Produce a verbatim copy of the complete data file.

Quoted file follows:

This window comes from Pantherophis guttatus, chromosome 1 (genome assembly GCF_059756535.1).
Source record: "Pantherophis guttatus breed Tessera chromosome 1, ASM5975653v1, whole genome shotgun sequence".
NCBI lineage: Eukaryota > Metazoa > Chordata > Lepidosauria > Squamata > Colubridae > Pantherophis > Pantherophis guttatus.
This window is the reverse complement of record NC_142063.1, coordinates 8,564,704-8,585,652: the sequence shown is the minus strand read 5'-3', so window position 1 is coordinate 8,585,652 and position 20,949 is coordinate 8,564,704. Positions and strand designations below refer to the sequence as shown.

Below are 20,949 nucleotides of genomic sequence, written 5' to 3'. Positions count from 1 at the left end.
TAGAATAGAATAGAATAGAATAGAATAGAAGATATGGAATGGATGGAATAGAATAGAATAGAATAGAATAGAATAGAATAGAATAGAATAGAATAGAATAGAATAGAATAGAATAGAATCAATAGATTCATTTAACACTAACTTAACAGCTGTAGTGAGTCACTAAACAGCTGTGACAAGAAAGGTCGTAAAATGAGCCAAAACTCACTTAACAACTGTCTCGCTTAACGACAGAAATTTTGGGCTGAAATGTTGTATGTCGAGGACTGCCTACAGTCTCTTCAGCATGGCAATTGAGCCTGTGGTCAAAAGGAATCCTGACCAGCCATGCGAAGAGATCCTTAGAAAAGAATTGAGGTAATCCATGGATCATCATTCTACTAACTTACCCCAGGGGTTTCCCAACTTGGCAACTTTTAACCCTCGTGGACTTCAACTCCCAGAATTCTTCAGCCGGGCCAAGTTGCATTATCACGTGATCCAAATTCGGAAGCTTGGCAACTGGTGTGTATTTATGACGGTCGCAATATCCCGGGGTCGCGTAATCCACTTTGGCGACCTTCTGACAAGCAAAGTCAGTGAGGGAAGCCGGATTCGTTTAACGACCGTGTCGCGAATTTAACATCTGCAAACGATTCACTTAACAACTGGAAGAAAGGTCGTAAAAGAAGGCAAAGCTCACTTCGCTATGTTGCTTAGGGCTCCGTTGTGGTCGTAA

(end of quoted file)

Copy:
This window comes from Pantherophis guttatus, chromosome 1 (genome assembly GCF_059756535.1).
Source record: "Pantherophis guttatus breed Tessera chromosome 1, ASM5975653v1, whole genome shotgun sequence".
NCBI lineage: Eukaryota > Metazoa > Chordata > Lepidosauria > Squamata > Colubridae > Pantherophis > Pantherophis guttatus.
This window is the reverse complement of record NC_142063.1, coordinates 8,564,704-8,585,652: the sequence shown is the minus strand read 5'-3', so window position 1 is coordinate 8,585,652 and position 20,949 is coordinate 8,564,704. Positions and strand designations below refer to the sequence as shown.

Below are 20,949 nucleotides of genomic sequence, written 5' to 3'. Positions count from 1 at the left end.
TAGAATAGAATAGAATAGAATAGAATAGAAGATATGGAATGGATGGAATAGAATAGAATAGAATAGAATAGAATAGAATAGAATAGAATAGAATAGAATAGAATAGAATAGAATAGAATCAATAGATTCATTTAACACTAACTTAACAGCTGTAGTGAGTCACTAAACAGCTGTGACAAGAAAGGTCGTAAAATGAGCCAAAACTCACTTAACAACTGTCTCGCTTAACGACAGAAATTTTGGGCTGAAATGTTGTATGTCGAGGACTGCCTACAGTCTCTTCAGCATGGCAATTGAGCCTGTGGTCAAAAGGAATCCTGACCAGCCATGCGAAGAGATCCTTAGAAAAGAATTGAGGTAATCCATGGATCATCATTCTACTAACTTACCCCAGGGGTTTCCCAACTTGGCAACTTTTAACCCTCGTGGACTTCAACTCCCAGAATTCTTCAGCCGGGCCAAGTTGCATTATCACGTGATCCAAATTCGGAAGCTTGGCAACTGGTGTGTATTTATGACGGTCGCAATATCCCGGGGTCGCGTAATCCACTTTGGCGACCTTCTGACAAGCAAAGTCAGTGAGGGAAGCCGGATTCGTTTAACGACCGTGTCGCGAATTTAACATCTGCAAACGATTCACTTAACAACTGGAAGAAAGGTCGTAAAAGAAGGCAAAGCTCACTTCGCTATGTTGCTTAGGGCTCCGTTGTGGTCGTAA